GTW - Is Gross Trailer Weight, and takes into account the total weight of the trailer and the cargo that is being transported in it. 

TW - Is Tongue Weight, which is the downward force that can be exerted onto the back of a load or vehicle that is being towed. The weight placed on the hitch when the trailer is coupled to your vehicle. The tongue weight should be 10-15% of the RV's gross vehicle weight. 

GVW - Is the combined weight of the automobile (Curb Weight), plus liquids, passengers, cargo, and, when towing an RV, the RV’s tongue weight.

CURB WEIGHT - The curb weight of a vehicle will let you know how much the vehicle weighs when there are no passengers, cargo, or trailer loads. It will account for gasoline weight and the weight of other fluids that are necessary to the operation of the vehicle. (Applies to cars, not RVs.)

DRY WEIGHT - The term dry weight is very similar to curb weight, as it includes the weight of your vehicle without passengers and cargo. How it's different, is it also removes the weight of the fluids that will be in the car for it to operate properly.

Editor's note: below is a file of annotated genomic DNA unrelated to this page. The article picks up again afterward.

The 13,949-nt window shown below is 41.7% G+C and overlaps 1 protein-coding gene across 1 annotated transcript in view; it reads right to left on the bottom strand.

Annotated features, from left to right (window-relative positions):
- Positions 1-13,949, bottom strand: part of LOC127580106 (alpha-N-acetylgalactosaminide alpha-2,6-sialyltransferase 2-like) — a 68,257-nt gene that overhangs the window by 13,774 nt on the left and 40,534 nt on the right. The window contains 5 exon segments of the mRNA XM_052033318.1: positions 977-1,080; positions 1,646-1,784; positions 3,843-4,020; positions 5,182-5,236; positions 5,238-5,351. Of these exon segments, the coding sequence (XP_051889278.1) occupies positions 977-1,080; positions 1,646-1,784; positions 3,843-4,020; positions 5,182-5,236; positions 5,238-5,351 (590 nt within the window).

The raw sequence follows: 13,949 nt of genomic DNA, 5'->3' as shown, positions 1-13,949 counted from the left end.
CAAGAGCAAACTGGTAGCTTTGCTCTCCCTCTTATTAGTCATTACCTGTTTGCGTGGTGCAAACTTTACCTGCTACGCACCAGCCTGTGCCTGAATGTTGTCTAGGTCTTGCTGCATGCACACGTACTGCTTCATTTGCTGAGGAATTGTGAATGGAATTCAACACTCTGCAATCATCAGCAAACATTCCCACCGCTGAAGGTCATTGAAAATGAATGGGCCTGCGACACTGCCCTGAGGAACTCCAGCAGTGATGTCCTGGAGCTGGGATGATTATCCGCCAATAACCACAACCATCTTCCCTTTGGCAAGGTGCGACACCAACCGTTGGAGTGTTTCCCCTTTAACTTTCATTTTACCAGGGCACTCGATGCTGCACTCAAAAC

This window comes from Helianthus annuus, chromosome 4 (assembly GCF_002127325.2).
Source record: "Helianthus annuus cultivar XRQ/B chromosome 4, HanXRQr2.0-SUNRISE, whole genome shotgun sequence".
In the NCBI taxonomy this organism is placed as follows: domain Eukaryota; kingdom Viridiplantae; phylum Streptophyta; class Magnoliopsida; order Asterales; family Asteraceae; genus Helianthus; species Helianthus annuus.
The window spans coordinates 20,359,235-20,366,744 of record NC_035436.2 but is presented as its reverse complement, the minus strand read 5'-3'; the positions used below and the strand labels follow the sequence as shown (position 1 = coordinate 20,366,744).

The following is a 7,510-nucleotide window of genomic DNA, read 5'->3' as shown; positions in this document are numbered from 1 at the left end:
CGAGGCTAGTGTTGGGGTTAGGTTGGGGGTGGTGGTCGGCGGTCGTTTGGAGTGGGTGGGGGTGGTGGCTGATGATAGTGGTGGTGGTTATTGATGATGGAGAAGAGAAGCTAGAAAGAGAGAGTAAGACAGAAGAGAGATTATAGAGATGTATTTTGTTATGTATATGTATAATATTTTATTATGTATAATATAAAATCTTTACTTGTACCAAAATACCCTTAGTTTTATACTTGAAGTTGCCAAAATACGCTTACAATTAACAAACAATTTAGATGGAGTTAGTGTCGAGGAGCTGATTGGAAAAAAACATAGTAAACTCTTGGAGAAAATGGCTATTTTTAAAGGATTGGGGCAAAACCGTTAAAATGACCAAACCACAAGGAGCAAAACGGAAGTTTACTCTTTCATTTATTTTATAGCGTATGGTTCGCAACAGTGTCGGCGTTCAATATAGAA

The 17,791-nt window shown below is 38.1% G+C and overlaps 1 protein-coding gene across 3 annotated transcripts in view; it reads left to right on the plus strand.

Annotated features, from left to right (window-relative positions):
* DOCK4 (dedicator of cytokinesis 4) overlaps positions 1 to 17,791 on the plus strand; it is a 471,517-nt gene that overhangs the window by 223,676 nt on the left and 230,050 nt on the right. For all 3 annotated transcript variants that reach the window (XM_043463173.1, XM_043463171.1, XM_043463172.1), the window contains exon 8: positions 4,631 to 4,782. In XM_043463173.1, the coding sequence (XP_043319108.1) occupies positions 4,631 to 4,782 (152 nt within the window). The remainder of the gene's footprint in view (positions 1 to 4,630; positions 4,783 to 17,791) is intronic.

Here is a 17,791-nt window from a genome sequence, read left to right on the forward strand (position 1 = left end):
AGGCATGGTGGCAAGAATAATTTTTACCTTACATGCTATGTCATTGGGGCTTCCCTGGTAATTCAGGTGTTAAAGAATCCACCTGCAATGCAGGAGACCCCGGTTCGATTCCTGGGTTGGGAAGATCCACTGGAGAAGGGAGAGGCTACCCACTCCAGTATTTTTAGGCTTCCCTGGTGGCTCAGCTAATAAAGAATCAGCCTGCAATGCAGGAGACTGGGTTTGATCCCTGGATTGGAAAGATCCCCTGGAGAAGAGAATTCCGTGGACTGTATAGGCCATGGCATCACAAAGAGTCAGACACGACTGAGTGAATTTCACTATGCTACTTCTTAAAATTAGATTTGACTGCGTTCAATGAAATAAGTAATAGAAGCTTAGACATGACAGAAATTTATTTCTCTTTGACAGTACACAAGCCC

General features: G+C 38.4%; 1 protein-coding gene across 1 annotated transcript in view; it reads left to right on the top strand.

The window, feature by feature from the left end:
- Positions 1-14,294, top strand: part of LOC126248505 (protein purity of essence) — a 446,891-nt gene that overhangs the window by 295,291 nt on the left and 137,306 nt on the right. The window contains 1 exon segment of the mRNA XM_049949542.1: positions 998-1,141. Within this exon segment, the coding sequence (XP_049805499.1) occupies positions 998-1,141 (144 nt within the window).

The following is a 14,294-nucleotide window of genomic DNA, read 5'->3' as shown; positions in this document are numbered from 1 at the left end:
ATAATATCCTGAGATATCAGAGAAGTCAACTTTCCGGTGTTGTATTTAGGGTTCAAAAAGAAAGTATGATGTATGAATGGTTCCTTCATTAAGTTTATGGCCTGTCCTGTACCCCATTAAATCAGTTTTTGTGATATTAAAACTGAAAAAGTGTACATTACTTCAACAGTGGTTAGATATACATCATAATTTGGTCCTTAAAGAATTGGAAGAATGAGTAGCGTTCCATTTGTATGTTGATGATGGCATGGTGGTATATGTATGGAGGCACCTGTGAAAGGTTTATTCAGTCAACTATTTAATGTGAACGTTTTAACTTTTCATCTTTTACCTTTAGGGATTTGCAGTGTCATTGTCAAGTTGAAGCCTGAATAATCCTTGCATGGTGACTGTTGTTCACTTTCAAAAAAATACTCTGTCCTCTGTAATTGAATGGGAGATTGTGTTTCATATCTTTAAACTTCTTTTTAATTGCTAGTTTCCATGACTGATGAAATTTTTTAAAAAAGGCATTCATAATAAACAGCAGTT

Other Tips 

There are a few tips you will need to know when towing another vehicle. First of all, you will need a tow bar, tow hitch, and recovery point. Secondly, remember to affix the towing device to the chassis of the vehicle being towed, whenever you're moving another vehicle. And last but not least, if you're towing a large vehicle or farm equipment, you should use a tow pin and jaw to provide for slack you're going to need.

Remember, payload capacity refers to the total weight that your vehicle can haul, including passengers and cargo, that will fit in the cab and bed of the truck. It has nothing to do with the towing capacity. 

If you want to increase your towing capacity, you'll need to buy some accessories. that can allow your car to operate safely with a higher towing weight, such as a higher quality hitch and ball mount. When doing this, remember always to base the increased rate on the lowest-rated towing accessory added. 
The Formula

So what is the formula to find your vehicle's towing capacity?
Here it is: RV Dry Weight + Passenger’s Weight + Cargo + Liquids = Total Weight


Towing Capacity = Gross Combined Vehicle Weight – Curb Weight 

Total weight must not exceed towing capacity. So pay attention to the automobile’s Gross Vehicle Weight Rating (normally found on a sticker inside the driver’s side door frame). This number is the maximum weight your vehicle should tow. 

Here are some estimates that also might come in handy if you don't know: 

Car = 2800 lbs.
Car Trailer = 1600-2000 lbs.
Motor Boat = 2500 lbs.
Boat Trailer = 300-1500 lbs.
Camper = 5200 lbs. 

​Now that you know everything there is to know about towing, you should be able to figure it out when necessary. Hope that answers your question! 

Don't forget to call LV Quiktow for all your towing in Las Vegas needs!

How Towing Capacity Is Determined